Nov 9, 2009 – “Sue” the Tyrannosaurus Rex, on display inside the Field Museum in Chicago, Illinois – Craig Lovell / age fotostock
Posted In: Chicago, Display, Field, Illinois, Museum, Rex, Sue, Tyrannosaurus
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- This place is home to more than the world’s most complete t-rex skeleton.
What other treasures await you?
- What’s your favorite kind of dinosaur?
Take a look at the options
- Scientists now believe a tiny parasite killed this particular dinosaur.
What is this giant’s name?
- You could plan a whole vacation at this spot – there are three other world-class museums within walking distance.
Where are they?
“Sue” is the nickname given to FMNH PR 2081, which is the largest, most complete and best preserved Tyrannosaurus rex specimen ever found. It was discovered in the summer of 1990 by Sue Hendrickson, a paleontologist, and was named after her. It is not known if the dinosaur was male or female. After ownsership disputes were settled, the fossil was sold in October 1997 for the highest amount ever paid for a dinosaur specimen, and is now a permanent feature at the Field Museum of Natural History in Chicago, Illinois.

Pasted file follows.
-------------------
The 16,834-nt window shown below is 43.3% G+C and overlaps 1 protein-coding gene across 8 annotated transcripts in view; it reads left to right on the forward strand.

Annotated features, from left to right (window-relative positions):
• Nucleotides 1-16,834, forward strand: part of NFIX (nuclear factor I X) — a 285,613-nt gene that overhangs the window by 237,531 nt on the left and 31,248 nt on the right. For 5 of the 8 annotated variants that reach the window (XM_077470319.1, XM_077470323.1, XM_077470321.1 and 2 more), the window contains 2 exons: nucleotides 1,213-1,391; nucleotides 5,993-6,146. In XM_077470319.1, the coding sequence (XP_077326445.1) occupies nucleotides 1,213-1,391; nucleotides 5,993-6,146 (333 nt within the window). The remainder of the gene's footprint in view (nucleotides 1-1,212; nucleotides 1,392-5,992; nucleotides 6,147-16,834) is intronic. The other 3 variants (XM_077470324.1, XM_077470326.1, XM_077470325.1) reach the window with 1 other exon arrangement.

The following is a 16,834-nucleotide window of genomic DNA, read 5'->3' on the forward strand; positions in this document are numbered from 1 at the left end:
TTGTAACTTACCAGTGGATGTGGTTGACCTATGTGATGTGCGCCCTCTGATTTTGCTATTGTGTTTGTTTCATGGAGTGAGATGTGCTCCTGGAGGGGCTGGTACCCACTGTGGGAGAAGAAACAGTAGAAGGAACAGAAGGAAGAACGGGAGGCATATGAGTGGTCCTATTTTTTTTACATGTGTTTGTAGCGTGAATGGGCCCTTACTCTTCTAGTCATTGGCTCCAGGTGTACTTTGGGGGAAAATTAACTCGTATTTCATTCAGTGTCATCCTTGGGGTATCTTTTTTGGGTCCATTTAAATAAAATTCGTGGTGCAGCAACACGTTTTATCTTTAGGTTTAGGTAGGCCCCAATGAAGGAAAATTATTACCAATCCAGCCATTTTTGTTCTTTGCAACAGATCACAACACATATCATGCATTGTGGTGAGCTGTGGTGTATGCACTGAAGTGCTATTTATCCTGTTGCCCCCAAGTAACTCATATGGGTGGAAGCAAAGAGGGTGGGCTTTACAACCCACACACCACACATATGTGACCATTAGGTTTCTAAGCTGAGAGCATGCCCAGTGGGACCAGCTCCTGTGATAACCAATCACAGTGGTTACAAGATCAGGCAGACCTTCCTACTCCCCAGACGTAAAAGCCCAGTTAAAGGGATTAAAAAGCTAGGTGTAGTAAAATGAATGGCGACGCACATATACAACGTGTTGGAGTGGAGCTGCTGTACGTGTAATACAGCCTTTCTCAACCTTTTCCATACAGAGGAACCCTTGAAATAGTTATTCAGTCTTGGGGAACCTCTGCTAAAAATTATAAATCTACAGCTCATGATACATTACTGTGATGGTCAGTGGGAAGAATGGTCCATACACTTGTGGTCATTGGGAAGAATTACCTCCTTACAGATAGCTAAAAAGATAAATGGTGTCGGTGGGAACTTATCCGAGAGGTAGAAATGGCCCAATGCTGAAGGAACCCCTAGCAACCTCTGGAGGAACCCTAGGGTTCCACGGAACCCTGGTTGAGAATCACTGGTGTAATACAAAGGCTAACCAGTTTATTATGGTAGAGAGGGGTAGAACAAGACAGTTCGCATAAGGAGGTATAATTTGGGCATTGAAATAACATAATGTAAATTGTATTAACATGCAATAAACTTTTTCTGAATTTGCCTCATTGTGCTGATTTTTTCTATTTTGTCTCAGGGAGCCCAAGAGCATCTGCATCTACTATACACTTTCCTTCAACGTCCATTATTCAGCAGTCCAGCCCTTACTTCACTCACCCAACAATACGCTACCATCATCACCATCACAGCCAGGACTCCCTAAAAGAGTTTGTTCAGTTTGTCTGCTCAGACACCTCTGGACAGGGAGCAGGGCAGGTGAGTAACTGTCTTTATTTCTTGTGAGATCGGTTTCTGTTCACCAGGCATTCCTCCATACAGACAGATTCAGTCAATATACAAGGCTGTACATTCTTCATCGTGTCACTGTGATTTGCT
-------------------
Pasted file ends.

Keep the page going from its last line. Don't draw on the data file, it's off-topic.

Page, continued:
During the summer of 1990, a group of workers from the Black Hills Institute, located in Hill City, searched for fossils at the Cheyenne River Indian Reservation, in western South Dakota near the city of Faith. By the end of the summer, the group had discovered Edmontosaurus bones and was ready to leave. However, before the group could depart, on August 12, a tire on their truck was deflated. While the rest of the group went into town to repair the truck, Sue Hendrickson decided to explore the nearby cliffs that the group had left unchecked. As she was walking along the base of a cliff, she discovered some small pieces of bone. She looked above her to see where the bones had originated, and observed larger bones protruding from the wall of the cliff. She returned to camp with two small pieces of the bones and reported the discovery to the president of the Black Hills Institute, Peter Larson. He determined that the bones were from a T. rex by their distinctive contour and texture. Later, closer examination of the site showed many visible bones above the ground and some articulated vertebrae. The crew ordered extra plaster and, although some of the crew had to depart, Susan and a few other workers began to uncover the bones. The group was excited, as it was evident that much of the dinosaur had been preserved. Previously discovered T. rex skeletons were usually missing over half of their bones. It was later ascertained that Sue was a record 80 percent complete. Scientists believe that this specimen was covered by water and mud soon after its death which prevented other animals from carrying away the bones. Additionally, the rushing water mixed the skeleton together. When the fossil was found, the hip bones were above the skull, and the leg bones were intertwined with the ribs. The large size and the excellent condition of the bones were also surprising. The skull was nearly five feet long, and most of the teeth were still intact. After the group completed excavating the bones, each vertebra was covered in burlap and coated in plaster, followed by a transfer to the offices of The Black Hills Institute where preparators began to clean the bones.